Brex-Shit (by )

I've made a colouring sheet, the first in a series I have planned of political satire. The series is going to lay everything bare and brutal, including both sides' prejudices.



I am on the remain "side" but know the horse has bolted revealing horrible maggots of racism, classism and a few other isms which I thought we had mainly vanquished. I feel I no longer belong in my home, rejected by my origin, and yet "my" side mock where I come from.

My home/origin - I am ashamed, Romford, ASHAMED!

Out has ruined my kids future; Remainers did not listen when I said you are alienating the working class. Hell, they were alienating me!

I belong to no one and nothing now - not even Europe with the likely sources of funding for my Science-Art and the outreach I like doing with poetry etc... being scrubbed out I am not hopeful for Cuddly Science nor The Muse Monsters Literary stuff. The government does not have a good track record of funding these things, ie Science and Art; the EU did.

It wouldn't be so bad if they were actually going to give the EU money the NHS as they said they would, but they've already back pedalled on that one.

All I wanted to do was help the next generation see that, regardless of background etc., science was for them, that they had a future. And now I am not even sure they do have a future. So yes I am angry and I am struggling with forgiveness because there was a fight down our street, outside my house, which there has never been before.

Our nearest Tesco's has had racists shouting at the tills, I'm having to explain what is going on to my kids. I am having to assure them it will be fine but I don't know if it will be. I am trying to check my neighbours are ok because they are eastern europeans and there is hate swirling around - they are the best neighbours I've ever had and they are my friends.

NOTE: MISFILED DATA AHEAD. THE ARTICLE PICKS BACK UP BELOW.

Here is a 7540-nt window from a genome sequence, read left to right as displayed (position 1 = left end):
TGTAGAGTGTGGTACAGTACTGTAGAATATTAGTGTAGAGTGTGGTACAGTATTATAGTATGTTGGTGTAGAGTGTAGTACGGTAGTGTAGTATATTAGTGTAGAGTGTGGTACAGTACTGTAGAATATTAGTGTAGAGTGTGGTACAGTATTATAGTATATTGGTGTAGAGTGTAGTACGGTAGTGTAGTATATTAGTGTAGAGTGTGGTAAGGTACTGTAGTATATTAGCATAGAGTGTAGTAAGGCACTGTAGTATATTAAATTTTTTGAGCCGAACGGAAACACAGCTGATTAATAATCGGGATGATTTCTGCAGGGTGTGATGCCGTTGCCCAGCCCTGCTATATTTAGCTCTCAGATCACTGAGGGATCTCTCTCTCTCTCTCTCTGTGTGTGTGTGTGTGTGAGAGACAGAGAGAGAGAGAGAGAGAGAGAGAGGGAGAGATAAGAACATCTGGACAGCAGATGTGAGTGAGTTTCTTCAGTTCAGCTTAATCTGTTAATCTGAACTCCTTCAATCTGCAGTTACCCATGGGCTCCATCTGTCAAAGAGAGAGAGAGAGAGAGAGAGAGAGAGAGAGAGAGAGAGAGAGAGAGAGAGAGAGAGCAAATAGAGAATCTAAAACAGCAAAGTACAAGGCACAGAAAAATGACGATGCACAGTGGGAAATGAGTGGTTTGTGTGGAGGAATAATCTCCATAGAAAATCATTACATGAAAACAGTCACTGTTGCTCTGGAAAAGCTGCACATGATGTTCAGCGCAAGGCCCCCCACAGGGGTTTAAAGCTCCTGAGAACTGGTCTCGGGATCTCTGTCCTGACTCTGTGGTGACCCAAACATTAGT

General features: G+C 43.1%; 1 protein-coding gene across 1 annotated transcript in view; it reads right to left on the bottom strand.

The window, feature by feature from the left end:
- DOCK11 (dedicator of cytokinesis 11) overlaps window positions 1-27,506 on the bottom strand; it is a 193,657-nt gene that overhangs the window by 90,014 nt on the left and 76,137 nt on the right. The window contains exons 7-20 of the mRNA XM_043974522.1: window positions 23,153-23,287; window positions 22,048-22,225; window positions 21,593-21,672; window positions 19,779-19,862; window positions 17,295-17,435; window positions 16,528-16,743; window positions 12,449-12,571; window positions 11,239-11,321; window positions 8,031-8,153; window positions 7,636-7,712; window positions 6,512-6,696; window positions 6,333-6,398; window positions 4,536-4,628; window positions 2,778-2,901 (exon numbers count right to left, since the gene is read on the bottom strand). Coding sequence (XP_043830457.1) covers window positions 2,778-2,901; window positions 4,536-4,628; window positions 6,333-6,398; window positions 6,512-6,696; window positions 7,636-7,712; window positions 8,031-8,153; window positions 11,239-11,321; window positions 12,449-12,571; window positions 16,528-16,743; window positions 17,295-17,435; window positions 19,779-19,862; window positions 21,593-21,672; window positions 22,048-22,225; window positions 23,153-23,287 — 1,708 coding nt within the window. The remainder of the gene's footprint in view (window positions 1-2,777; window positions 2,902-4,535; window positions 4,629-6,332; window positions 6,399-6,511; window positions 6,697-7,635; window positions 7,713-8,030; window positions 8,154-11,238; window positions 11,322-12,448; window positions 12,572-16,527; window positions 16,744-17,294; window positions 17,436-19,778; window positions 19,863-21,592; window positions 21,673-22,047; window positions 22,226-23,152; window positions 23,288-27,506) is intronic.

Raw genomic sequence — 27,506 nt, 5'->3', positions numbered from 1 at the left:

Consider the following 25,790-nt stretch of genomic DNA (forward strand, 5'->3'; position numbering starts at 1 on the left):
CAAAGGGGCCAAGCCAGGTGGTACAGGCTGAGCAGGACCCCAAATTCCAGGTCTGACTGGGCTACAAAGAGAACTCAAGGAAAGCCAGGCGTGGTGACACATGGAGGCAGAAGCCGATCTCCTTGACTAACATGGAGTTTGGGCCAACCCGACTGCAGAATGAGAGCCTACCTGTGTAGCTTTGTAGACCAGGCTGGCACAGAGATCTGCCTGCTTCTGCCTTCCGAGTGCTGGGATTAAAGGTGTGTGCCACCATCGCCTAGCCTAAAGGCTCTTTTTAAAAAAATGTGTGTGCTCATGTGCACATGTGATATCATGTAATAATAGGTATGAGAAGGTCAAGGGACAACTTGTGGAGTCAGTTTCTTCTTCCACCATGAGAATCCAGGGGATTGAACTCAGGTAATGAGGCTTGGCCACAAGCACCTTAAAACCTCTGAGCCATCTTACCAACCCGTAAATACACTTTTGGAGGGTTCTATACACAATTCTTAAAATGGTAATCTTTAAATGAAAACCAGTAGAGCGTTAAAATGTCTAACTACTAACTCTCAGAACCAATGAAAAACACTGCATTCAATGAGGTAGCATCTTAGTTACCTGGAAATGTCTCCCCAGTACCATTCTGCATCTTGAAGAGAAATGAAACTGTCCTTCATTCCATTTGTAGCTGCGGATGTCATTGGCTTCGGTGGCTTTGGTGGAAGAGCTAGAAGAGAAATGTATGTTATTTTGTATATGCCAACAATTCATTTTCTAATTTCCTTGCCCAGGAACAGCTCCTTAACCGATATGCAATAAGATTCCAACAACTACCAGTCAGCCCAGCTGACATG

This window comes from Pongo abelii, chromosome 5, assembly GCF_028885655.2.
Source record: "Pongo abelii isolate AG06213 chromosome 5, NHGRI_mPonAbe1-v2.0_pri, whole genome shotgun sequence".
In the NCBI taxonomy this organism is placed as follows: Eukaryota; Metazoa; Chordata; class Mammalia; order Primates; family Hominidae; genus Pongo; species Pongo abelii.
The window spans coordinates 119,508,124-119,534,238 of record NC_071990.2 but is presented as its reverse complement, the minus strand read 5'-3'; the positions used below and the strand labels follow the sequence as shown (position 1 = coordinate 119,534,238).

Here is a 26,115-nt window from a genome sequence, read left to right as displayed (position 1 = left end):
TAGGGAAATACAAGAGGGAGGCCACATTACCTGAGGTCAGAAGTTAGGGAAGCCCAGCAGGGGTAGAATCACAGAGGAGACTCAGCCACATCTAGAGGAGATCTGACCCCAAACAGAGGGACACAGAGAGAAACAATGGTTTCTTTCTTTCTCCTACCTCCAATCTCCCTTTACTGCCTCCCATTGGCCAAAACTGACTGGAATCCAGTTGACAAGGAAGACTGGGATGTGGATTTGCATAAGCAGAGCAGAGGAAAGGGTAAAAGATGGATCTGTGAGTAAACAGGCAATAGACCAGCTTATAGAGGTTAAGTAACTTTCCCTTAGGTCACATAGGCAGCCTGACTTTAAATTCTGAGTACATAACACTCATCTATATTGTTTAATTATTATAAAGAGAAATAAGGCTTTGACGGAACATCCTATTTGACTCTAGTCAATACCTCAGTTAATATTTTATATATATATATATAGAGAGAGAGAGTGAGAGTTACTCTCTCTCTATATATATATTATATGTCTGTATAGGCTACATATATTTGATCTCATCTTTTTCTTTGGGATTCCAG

I have had arguments I thought I would never have, seen the ugly fascist belly of people I call peeps, people I trusted and love. I feel my country is in ruins, my future, my kids' future dashed, I watch as the people I went to university with face their research - some of it life saving - being axed.

For the first time ever I am thinking of moving out of the country; 52% voted out, that is half the population and out of that half I do not know what proportion are the scary flag-waving fist-punchers and who are the bystanders and who are the secret agreers and enablers of this hatred.

My husband has a non-English sounding name, he speaks what sounds like a foreign language - I almost did not allow him to learn it as I feared a time like this as the warning signs began to appear when I was pregnant with Jean. But we will not be cowered and so I encouraged him with it and he teaches the kids. It is a constructed language, but bigots don't know that, and nor do I think they care. So I now fear we'll get more than a house egging and more than the verbal rant in the chip shop as people mistake him for an immigrant. And he's lucky because he's white so they don't know until he opens his mouth or they see his name in full.

When your eldest asks you worried questions about refugees because the playground talk has been ugly about them being dangerous when you've been collecting clothes for the refugee kids... you know something is wrong, so very very wrong.

I should have been more verbal before the referendum but I did not want to fall out with people, I just told them quietly how our livelihoods were tied into the EU and I stupidly thought they would listen.